In Major Win for Indigenous Rights, Supreme Court Rules Much of Eastern Oklahoma Is Still a Reservation
Much of Eastern Oklahoma, including most of Tulsa, remains an Indian reservation, the Supreme Court ruled on Thursday.
- Federal Judge Orders Trump Admin to Give Native Americans Their ... ›
- Police Were Ready to Shoot Indigenous Pipeline Protesters in ... ›
- Climate Justice, Indigenous Rights Advocates Rally for Wet'suwet'en ... ›
By Tiffany Means
Summer and fall are great seasons to enjoy the outdoors. But if you're already spending extra time outside because of the COVID-19 pandemic, you may be out of ideas on how to make fresh-air activities feel special. Here are a few suggestions to keep both adults and children entertained and educated in the months ahead, many of which can be done from the comfort of one's home or backyard.
The coronavirus may linger in the air in crowded indoor spaces, spreading from one person to the next, the World Health Organization acknowledged on Thursday, as The New York Times reported. The announcement came just days after 239 scientists wrote a letter urging the WHO to consider that the novel coronavirus is lingering in indoor spaces and infecting people, as EcoWatch reported.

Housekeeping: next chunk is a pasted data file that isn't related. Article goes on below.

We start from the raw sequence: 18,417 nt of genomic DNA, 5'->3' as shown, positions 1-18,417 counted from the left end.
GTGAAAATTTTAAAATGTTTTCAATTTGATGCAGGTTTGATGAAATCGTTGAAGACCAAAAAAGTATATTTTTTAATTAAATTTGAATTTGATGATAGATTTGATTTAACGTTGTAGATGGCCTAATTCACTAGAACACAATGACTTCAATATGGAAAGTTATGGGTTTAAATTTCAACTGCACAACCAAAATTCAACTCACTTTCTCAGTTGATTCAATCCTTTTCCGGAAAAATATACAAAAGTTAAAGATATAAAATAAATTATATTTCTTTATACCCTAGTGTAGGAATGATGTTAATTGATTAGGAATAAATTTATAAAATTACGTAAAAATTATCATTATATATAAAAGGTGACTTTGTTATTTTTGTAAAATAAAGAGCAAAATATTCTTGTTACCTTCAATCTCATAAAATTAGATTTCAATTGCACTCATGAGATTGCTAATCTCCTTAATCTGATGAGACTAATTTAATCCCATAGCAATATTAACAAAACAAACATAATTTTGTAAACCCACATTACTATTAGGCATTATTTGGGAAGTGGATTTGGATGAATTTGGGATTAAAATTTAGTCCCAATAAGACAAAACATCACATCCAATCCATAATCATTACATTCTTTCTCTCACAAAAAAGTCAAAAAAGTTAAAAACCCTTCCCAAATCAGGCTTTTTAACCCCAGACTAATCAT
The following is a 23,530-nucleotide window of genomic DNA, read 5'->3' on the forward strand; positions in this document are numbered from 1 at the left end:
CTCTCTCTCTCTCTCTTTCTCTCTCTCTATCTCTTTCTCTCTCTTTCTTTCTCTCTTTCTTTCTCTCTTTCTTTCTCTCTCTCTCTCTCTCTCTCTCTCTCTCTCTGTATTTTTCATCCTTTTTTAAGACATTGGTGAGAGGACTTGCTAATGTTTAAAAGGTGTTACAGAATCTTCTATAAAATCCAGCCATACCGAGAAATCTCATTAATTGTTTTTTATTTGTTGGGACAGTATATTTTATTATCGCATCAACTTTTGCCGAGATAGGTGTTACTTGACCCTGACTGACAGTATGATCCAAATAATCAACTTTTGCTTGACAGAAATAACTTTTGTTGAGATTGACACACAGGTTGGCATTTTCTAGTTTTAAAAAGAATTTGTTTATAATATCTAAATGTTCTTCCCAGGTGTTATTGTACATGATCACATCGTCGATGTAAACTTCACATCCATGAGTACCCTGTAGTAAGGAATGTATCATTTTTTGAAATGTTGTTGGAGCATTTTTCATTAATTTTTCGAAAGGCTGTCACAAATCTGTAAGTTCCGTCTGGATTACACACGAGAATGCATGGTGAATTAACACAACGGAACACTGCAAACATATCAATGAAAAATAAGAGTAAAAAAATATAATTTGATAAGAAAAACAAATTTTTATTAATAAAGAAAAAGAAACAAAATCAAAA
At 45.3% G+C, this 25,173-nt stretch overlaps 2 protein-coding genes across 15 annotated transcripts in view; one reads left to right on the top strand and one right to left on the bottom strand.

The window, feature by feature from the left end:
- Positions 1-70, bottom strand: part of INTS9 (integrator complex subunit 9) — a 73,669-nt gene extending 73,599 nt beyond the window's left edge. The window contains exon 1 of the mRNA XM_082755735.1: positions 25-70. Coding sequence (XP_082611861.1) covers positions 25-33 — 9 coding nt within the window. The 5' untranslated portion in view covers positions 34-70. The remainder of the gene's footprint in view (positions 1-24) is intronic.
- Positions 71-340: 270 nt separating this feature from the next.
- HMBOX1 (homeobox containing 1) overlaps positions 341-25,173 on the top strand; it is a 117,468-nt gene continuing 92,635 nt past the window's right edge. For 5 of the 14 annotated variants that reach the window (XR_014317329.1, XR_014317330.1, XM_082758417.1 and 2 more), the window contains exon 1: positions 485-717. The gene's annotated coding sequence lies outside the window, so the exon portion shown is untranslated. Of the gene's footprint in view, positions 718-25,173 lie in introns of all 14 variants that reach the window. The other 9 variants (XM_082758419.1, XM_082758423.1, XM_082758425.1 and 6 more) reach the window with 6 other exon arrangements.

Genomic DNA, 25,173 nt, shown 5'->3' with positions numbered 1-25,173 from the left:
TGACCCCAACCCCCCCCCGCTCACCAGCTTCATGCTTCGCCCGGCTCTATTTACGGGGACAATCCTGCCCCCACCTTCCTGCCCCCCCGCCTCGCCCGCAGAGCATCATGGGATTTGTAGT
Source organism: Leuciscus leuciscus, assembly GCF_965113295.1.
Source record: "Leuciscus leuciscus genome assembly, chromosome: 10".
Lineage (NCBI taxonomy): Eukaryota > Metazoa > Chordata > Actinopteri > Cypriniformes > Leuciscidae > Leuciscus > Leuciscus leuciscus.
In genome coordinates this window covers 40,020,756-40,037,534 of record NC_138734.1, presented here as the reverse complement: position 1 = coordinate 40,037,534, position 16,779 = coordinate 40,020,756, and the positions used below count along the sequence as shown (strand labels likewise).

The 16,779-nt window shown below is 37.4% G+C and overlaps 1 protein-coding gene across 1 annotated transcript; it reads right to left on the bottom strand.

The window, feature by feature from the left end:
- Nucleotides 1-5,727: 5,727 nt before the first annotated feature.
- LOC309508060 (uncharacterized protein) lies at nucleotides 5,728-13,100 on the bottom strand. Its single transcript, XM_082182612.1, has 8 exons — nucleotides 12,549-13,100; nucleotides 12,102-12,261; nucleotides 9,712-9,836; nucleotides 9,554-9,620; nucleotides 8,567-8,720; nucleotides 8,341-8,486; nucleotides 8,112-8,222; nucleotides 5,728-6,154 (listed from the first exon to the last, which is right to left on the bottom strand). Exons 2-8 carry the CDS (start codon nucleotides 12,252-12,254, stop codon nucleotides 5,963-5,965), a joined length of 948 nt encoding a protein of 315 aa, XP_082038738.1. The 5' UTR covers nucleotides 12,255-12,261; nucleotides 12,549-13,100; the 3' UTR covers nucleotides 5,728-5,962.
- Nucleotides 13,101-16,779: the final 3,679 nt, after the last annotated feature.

- Airborne Coronavirus Transmission Must Be Taken Seriously, 239 ... ›
- Trump Halts WHO Funding Amidst Criticism of His Own Coronavirus ... ›
- Here's Why COVID-19 Can Spread So Easily at Gyms and Fitness ... ›
- Is the New Coronavirus Airborne? A Study From China Finds Evidence ›
By Angela Nicoletti
The eastern slopes of the Andes Mountains in central Perú are among the most remote places in the world.
- Global Frog Pandemic May Become Even Deadlier as Strains ... ›
- New Species of Diamond Frog Discovered in Remote Pocket of ... ›
- Frogs Are on the Verge of Mass Extinction, Scientists Say - EcoWatch ›
A new analysis by scientists at the Swiss-based International Union for Conservation of Nature (IUCN) found that lemurs and the North Atlantic right whale are on the brink of extinction.
- Trump Admin Denies Endangered Species Protections to Pacific ... ›
- Trump Admin Failed to Protect 241 Species From Extinction ... ›
- New Border Wall Construction Threatens 8 Species With Extinction ... ›
By Julia Vergin
It is undisputed that vitamin D plays a role everywhere in the body and performs important functions. A severe vitamin D deficiency, which can occur at a level of 12 nanograms per milliliter of blood or less, leads to severe and painful bone deformations known as rickets in infants and young children and osteomalacia in adults. Unfortunately, this is where the scientific consensus ends.